The UK chemical industry is a major contributor to both the quality of our life and our national economy. It makes a positive contribution to the UK's balance of trade with the rest of the world.
It earns its money by carrying out chemical conversions and selling products either for further modification or for formulation into final products. The equipment needed to carry out chemical conversions is called the chemical plant. Important issues to address when deciding which product to make include:
Most chemical processes involve a sequence of events as shown below:
This sequence may be organised in one of two ways: batch or continuous. In a batch process, the raw materials are put into a vessel and allowed to react together. When the reaction is complete the product is separated from the reaction mixture. The process is repeated in an identical manner. In a continuous process, the raw materials are fed in at one end of the plant in a continuous flow.
The raw materials for a chemical process are naturally occurring minerals, gases etc. Before they can be processed in a chemical plant, they have to be converted into the feedstock. The feedstock then forms the reactants which go into the chemical process.
If more than one possible raw material is available, a choice is made on cost and suitability. Preparation of pure feedstock may be the most expensive part of the process.
The efficiency of a process may depend on conditions such as temperature, pressure. It is normal to find the conditions which give the most economical conversion. The choice of conditions can have a significant impact on yield. In ammonia production, too high a temperature reduces the yield. Too low a temperature reduces the rate of reaction. A compromise has to be made to allow a reasonable yield in a reasonable time.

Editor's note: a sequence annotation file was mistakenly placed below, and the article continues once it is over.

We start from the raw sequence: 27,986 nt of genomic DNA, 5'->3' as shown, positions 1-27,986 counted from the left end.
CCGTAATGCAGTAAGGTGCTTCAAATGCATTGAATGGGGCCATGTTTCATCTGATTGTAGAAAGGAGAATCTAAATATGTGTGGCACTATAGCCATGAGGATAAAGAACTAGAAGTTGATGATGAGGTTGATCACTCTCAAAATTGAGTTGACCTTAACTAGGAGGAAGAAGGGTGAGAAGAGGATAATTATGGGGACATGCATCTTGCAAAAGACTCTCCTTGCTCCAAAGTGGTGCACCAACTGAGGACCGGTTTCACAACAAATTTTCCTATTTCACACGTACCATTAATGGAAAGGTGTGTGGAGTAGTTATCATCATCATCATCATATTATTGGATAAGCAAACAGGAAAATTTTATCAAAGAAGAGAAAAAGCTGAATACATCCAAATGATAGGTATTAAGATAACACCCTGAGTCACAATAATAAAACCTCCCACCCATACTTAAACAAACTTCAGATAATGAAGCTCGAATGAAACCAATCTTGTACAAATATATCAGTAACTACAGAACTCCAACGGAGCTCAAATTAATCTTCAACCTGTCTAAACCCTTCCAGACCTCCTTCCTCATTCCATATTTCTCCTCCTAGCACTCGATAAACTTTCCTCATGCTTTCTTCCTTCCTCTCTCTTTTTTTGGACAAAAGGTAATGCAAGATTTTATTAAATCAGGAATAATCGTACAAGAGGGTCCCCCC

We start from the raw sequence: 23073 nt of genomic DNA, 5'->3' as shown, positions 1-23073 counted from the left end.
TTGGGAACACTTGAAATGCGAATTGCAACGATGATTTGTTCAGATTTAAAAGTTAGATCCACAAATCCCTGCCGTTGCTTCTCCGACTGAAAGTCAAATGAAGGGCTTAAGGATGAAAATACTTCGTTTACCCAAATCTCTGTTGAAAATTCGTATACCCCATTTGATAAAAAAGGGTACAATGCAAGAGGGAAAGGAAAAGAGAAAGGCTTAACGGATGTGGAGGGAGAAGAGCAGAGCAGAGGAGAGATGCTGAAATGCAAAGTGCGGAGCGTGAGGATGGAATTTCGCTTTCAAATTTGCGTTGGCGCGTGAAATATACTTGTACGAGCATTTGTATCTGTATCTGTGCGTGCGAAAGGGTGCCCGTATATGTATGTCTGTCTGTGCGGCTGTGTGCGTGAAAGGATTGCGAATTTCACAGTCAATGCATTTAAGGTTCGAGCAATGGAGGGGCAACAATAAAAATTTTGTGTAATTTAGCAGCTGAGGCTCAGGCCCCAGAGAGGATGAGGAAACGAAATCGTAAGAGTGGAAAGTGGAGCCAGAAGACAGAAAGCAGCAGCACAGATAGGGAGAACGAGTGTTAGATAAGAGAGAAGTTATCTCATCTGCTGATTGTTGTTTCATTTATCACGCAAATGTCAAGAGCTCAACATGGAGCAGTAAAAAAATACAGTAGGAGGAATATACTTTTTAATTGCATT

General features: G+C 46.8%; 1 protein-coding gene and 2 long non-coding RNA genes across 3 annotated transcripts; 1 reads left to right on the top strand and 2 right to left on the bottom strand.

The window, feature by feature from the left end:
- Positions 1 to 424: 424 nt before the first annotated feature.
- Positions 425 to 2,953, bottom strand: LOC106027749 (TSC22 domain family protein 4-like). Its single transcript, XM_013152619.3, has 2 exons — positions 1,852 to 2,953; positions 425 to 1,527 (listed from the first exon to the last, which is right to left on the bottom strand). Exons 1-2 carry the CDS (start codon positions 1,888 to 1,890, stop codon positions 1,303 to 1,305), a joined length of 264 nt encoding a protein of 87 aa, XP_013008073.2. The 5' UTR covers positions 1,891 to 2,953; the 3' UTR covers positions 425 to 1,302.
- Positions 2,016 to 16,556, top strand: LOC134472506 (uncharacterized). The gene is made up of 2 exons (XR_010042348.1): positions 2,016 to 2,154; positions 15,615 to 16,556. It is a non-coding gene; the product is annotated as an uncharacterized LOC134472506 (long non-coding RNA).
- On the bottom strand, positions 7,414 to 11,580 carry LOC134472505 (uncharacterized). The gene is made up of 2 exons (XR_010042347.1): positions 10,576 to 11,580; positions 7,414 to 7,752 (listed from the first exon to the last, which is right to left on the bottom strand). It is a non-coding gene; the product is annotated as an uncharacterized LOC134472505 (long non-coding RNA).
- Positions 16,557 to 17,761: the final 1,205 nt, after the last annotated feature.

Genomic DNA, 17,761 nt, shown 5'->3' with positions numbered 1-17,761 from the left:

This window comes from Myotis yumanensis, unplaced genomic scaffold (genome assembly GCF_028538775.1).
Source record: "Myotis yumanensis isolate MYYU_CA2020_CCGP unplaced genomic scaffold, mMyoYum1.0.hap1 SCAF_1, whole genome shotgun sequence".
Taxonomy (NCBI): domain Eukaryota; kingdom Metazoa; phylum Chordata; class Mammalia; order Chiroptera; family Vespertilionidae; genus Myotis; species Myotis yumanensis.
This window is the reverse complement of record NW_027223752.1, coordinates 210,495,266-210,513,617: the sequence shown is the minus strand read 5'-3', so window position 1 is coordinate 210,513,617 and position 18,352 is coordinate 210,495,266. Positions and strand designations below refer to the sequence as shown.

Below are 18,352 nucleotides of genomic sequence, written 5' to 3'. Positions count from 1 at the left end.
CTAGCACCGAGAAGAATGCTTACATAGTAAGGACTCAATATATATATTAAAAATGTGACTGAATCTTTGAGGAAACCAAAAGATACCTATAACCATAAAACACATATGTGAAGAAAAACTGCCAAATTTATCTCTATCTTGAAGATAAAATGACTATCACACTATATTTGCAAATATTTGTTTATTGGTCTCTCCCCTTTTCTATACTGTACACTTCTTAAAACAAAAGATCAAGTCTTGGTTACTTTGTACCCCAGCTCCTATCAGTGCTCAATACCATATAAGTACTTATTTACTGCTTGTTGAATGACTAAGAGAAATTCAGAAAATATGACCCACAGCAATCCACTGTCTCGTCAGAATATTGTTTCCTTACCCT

In many industrial processes a catalyst is used to speed up the process. Many catalysts are precious metals; because they are not used up the cost is not prohibitive. The performance of the catalyst is judged on:
A catalyst can be poisoned by impurities over a period of time and may have to be replaced. In many processes the recycling of unreacted materials is an important aspect for both economy and environmental reasons. In ammonia production, unreacted nitrogen and hydrogen are recycled.
Many processes involve the use of energy. Many chemical reactions involve the release of energy. By using heat exchangers the energy released in exothermic reactions can be used to raise the temperature of the reactants in an endothermic reaction.
Products formed in a reaction surplus to the required product which have no use are called by-products. A supplementary product produced in a reaction which is useful is called a co-product.
Chemical engineers calculate two values for a reaction step. The conversion shows the proportion of the feedstock that reacts:
The selectivity shows the proportion that gets turned into the products wanted:
These can be combined into the yield:
The higher the selectivity of a particular reaction step the better.
Safety is a major consideration in all operations in the chemical industry. It is affected by national and European Community legislation. Safety considerations play a crucial part in the design stage with particular note taken of plant layout. Usually people are employed on site with a responsibility for safety throughout the plant.
It is not acceptable to allow harmful substances to escape into the environment. There is an increasing quantity of regulation which regulates this. Chemical processes will always produce some waste.
Waste must be treated and can only be disposed of when in a state which is not harmful to the environment. Liquid waste has to meet legal requirements on such things as pH and metal ion content before it can be released into natural waters or sewage systems. Gases which contain contaminants are purified by passing then through neutralising solutions to remove soluble contaminants; particles of dust can be removed by filtration.
The profit generated is the difference between selling price and costs of production. Production costs are made up of:
Capital costs, on the other hand, relate to establishing chemical plant, buildings around which manufacture is based. These are usually 'written off' over ten years.
Well, you've got to the end, but are you the wiser for it? Are you going to be a glutt for punishment and study Chemistry or something similar at University? Whether you are or not, best of luck with your exams, and I hope you found this resource useful.
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